A falling deck typically indicates a problem with the original installation. Older decks may have been “under-engineered,” as deck builders like to say, meaning the joists or beams were not thick enough or are undersized for the weight and span they needed to handle. As part of strengthening the deck so it no longer sags, you need to lift the deck to almost level, leaving a slight slope so rain drains away.
Things You'll Need
- Posts, 4-by-4
- Galvanized nails
- L brackets
- Concrete and forms
- Deck fastenings
- String and level
- Bottle jack
- Steel plate
- Chop saw
Prop a 4-by-4 post or similar sturdy piece of lumber or timber between the edge of the deck’s rim joist -- the joist farthest from your house -- and the top of a patio stone or concrete block, so you can safely work under the deck. Cut the post to fit, if necessary.
Double-check that the deck ledger, the supporting joist nearest the house, is firmly attached to the side of your house by examining the underside of the deck. Tighten if necessary the giant lag bolts that hold the ledger to the rim joist that tops your foundation.
Nail any loose galvanized nails in the joist hangers that fasten the joists to the ledger. Add L brackets as additional fastenings between the joists and the ledger, especially if you need to significantly pivot up the far end of the deck -- the area farthest from the house at the end joist.
Diagnose the root cause of the sag -- posts sunk into the soil, sagging joists, rotten beams or the like -- and gather the needed concrete, forms, lumber and fastenings to effect a repair once the deck is lifted.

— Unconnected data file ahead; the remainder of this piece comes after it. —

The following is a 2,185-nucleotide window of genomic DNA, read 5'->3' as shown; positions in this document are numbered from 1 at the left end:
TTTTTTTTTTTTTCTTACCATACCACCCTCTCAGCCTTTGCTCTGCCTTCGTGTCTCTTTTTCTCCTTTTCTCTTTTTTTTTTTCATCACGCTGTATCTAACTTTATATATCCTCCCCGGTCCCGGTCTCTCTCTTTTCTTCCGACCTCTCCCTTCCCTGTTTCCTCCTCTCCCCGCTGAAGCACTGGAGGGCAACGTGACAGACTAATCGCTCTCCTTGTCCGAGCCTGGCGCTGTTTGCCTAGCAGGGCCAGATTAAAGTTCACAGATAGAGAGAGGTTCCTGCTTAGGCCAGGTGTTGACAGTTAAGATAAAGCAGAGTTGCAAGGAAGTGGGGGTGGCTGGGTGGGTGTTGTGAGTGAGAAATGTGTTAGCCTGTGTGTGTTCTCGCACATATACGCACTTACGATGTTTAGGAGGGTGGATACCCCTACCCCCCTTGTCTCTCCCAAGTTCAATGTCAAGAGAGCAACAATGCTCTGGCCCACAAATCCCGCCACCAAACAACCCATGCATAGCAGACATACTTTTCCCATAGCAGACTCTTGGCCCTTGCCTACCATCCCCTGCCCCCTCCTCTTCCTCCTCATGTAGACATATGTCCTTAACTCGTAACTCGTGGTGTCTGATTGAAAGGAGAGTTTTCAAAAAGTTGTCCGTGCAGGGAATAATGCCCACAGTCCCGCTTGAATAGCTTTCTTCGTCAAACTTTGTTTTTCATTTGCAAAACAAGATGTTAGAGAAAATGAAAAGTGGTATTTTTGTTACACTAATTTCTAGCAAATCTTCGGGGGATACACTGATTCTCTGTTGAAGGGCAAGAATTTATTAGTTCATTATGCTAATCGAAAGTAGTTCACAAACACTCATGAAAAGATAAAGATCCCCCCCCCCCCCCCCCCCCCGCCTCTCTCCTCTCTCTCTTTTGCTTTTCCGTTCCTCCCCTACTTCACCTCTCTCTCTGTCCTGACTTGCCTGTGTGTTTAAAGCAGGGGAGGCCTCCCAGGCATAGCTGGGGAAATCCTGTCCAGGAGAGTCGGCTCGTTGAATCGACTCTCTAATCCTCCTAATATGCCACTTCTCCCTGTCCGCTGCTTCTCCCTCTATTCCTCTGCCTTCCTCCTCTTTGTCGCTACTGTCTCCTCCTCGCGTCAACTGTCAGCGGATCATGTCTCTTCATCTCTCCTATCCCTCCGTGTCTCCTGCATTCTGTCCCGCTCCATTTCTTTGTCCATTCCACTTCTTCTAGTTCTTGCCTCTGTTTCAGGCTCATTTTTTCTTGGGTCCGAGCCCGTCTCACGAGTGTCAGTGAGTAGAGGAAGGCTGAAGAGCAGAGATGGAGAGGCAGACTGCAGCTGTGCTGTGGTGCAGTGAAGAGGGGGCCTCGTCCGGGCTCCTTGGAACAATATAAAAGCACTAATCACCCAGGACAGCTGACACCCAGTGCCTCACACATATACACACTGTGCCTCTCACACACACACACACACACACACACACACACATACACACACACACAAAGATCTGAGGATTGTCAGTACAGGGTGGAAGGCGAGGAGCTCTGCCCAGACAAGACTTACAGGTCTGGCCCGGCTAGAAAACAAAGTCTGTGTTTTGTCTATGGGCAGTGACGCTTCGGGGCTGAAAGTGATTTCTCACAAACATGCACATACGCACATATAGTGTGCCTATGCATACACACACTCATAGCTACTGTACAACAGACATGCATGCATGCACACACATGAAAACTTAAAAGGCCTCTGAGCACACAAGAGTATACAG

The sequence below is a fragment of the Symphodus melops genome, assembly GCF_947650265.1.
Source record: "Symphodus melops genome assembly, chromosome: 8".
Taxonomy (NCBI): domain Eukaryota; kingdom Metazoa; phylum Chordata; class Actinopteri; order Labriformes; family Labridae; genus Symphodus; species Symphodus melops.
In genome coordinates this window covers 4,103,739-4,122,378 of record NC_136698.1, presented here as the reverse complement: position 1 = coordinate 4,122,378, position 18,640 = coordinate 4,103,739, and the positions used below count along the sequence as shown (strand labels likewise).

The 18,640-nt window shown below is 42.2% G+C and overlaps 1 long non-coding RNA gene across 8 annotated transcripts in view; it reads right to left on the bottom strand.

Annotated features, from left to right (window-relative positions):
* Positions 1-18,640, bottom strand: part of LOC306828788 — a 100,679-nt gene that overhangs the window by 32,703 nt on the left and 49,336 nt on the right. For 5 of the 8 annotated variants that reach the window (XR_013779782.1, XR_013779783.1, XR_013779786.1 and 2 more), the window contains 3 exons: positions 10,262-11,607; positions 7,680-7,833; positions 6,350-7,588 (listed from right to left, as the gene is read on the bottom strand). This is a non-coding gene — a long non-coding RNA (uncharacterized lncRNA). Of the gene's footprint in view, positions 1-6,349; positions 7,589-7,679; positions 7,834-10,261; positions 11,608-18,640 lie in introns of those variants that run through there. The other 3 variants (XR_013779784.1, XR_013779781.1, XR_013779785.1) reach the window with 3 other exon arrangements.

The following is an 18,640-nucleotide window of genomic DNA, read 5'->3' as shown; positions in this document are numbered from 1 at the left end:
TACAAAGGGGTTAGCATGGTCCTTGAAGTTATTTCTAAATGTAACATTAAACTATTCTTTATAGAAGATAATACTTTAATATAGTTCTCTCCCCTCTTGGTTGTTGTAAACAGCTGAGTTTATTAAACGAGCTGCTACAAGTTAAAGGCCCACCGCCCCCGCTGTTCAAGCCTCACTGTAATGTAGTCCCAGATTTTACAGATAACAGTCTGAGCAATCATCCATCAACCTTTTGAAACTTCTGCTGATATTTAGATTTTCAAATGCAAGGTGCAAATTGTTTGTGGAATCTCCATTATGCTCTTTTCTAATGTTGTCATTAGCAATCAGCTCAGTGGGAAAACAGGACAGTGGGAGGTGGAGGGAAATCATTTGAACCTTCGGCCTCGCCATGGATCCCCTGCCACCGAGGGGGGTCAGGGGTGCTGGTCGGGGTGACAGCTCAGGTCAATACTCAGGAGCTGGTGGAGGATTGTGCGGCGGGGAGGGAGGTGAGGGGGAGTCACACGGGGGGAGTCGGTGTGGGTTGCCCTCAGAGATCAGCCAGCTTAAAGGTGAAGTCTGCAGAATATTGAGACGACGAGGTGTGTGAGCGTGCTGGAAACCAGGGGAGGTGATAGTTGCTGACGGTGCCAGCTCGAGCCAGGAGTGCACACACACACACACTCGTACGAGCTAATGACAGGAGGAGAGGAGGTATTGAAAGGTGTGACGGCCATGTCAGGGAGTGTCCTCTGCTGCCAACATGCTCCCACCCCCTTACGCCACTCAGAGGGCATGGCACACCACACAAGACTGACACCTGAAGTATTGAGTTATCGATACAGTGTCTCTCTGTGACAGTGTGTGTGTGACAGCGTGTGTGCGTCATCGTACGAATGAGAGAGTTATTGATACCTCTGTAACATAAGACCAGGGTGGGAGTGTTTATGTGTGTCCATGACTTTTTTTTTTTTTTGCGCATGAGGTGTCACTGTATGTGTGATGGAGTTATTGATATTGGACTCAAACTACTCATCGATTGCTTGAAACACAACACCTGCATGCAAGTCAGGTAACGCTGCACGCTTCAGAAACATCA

Run a string from the high end of the deck to the sagging end, and past the sagging end to a stake in the ground. Add a string bubble level to the string, and temporarily tie the string to the post so it's level as indicated by the bubble level. Measure down the stake 1 inch for every 10 feet of deck to create a slope to shed rain. Retie the string securely to indicate where to lift the deck.
Place a hydraulic or “bottle” jack under the rim joist on a pair of 2-by-10 pieces of lumber at least 3 feet long. Place a square of steel plate or a scrap of lumber at least 2 inches thick between the top of the jack and the joist. Lift a short deck by touching the steel plate directly on the rim joist -- and a taller deck by placing a 4-by-4 post of suitable length on top of the plate to reach to the rim joist.
Pump the jack slowly with short strokes to raise the joist. Have an assistant cut and place a shoring joist or joists -- one pair or more per beam -- in place to hold the deck as you make your repairs.
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